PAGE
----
MetLife Board of Directors Provides New $1 Billion Stock Repurchase Authorization
NEW YORK--(BUSINESS WIRE)--MetLife, Inc. (NYSE: MET) announced today that its board of directors has authorized an additional $1 billion in common stock repurchases. The company can repurchase stock under this authorization after the completion of an earlier $1 billion authorization that was announced on January 15, 2008 and of which approximately $261 million currently remains.
Common stock repurchases may be made through purchases from the MetLife Policyholder Trust, in the open market and through privately negotiated transactions. The timing of open market and privately negotiated purchases will be dependent upon market conditions and other corporate considerations. The common stock repurchase program may be modified, extended or terminated by the board of directors at any time.
Celebrating 140 years, MetLife, Inc. is a leading provider of insurance and financial services with operations throughout the United States and the Latin America, Europe and Asia Pacific regions. Through its domestic and international subsidiaries and affiliates, MetLife, Inc. reaches more than 70 million customers around the world and MetLife is the largest life insurer in the United States (based on life insurance in-force). The MetLife companies offer life insurance, annuities, auto and home insurance, retail banking and other financial services to individuals, as well as group insurance, reinsurance and retirement & savings products and services to corporations and other institutions. For more information, please visit www.metlife.com.
This release contains statements which constitute forward-looking statements within the meaning of the Private Securities Litigation Reform Act of 1995, including statements relating to trends in the operations and financial results and the business and the products of the company and its subsidiaries, as well as other statements including words such as “anticipate,” “believe,” “plan,” “estimate,” “expect,” “intend” and other similar expressions. Forward-looking statements are made based upon management’s current expectations and beliefs concerning future developments and their potential effects on the company. Such forward-looking statements are not guarantees of future performance.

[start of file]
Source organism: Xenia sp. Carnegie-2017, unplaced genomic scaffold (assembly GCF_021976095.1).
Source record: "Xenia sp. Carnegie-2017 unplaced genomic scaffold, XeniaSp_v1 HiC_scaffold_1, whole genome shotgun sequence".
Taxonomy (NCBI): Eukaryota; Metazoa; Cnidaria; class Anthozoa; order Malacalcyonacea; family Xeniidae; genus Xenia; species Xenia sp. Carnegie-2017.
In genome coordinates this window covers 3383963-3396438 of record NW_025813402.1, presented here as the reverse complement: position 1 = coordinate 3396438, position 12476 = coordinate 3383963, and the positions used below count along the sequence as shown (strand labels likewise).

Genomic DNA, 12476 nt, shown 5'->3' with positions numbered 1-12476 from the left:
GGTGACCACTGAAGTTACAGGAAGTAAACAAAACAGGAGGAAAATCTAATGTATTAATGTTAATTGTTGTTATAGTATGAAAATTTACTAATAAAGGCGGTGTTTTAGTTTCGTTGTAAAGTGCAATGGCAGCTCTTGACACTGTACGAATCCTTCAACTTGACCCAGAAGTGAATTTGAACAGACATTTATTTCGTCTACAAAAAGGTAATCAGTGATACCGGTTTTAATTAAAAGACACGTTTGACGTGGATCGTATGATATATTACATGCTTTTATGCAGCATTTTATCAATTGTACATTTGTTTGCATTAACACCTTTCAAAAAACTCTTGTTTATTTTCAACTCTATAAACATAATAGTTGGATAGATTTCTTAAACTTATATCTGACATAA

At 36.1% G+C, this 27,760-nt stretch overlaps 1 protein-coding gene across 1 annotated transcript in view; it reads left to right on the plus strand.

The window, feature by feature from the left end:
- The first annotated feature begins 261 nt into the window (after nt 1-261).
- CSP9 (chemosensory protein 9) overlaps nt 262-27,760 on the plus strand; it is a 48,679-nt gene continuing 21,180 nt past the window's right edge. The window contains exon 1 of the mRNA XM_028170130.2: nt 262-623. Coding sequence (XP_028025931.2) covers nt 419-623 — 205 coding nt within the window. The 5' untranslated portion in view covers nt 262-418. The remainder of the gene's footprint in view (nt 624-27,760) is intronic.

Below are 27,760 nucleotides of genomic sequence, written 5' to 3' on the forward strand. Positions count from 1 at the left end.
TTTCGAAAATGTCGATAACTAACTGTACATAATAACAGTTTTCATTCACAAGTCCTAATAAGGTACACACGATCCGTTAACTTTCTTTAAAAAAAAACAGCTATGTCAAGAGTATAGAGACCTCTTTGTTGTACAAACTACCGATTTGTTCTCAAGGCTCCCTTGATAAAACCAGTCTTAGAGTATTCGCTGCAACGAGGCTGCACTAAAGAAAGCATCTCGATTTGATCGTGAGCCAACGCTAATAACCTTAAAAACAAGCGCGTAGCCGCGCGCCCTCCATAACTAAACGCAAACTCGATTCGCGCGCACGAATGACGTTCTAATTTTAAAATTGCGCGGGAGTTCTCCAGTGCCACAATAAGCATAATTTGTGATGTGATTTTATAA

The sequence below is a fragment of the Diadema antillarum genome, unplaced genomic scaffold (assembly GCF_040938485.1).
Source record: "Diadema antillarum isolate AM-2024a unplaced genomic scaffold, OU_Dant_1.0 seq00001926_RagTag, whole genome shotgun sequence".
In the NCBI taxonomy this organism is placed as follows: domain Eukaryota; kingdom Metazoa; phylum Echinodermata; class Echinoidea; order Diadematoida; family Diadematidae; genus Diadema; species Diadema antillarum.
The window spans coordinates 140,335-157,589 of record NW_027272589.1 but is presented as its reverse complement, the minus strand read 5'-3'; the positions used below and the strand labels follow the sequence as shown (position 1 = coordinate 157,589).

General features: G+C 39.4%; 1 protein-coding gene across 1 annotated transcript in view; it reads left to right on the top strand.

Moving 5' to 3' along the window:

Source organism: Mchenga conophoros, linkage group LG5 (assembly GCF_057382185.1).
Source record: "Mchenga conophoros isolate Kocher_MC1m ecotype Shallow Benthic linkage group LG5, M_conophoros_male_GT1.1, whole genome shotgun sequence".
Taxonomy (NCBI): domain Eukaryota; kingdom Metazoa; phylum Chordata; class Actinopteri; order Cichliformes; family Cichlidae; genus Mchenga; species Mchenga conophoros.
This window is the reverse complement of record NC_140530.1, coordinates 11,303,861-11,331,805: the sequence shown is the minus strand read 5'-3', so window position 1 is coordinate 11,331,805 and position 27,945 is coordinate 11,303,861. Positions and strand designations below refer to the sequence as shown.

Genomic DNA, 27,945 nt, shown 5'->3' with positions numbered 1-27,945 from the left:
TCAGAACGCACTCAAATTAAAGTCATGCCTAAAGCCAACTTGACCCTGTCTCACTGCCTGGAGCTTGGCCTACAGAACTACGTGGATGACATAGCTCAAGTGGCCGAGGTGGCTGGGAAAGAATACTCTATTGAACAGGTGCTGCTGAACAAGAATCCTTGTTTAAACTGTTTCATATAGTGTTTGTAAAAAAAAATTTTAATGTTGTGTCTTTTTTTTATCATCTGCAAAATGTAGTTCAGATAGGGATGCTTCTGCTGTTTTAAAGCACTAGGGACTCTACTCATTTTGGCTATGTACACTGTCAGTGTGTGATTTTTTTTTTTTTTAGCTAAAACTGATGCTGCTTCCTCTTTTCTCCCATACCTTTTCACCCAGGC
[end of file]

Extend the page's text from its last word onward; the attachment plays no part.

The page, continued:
Actual results may differ materially from those included in the forward-looking statements as a result of risks and uncertainties including, but not limited to, the following: (i) changes in general economic conditions, including the performance of financial markets and interest rates, which may affect the company’s ability to raise capital; (ii) heightened competition, including with respect to pricing, entry of new competitors, the development of new products by new and existing competitors and for personnel; (iii) investment losses and defaults, and changes to investment valuations; (iv) unanticipated changes in industry trends; (v) catastrophe losses; (vi) ineffectiveness of risk management policies and procedures; (vii) changes in accounting standards, practices and/or policies; (viii) changes in assumptions related to deferred policy acquisition costs, value of business acquired or goodwill; (ix) discrepancies between actual claims experience and assumptions used in setting prices for the company’s products and establishing the liabilities for the company’s obligations for future policy benefits and claims; (x) discrepancies between actual experience and assumptions used in establishing liabilities related to other contingencies or obligations; (xi) adverse results or other consequences from litigation, arbitration or regulatory investigations; (xii) downgrades in the company’s and its affiliates’ claims paying ability, financial strength or credit ratings; (xiii) regulatory, legislative or tax changes that may affect the cost of, or demand for, the company’s products or services; (xiv) MetLife, Inc.’s primary reliance, as a holding company, on dividends from its subsidiaries to meet debt payment obligations and the applicable regulatory restrictions on the ability of the subsidiaries to pay such dividends; (xv) deterioration in the experience of the “closed block” established in connection with the reorganization of Metropolitan Life Insurance Company; (xvi) economic, political, currency and other risks relating to the company’s international operations; (xvii) the effects of business disruption or economic contraction due to terrorism or other hostilities; (xviii) the company’s ability to identify and consummate on successful terms any future acquisitions, and to successfully integrate acquired businesses with minimal disruption; and (xix) other risks and uncertainties described from time to time in MetLife, Inc.’s filings with the U.S. Securities and Exchange Commission. The company specifically disclaims any obligation to update or revise any forward-looking statement, whether as a result of new information, future developments or otherwise.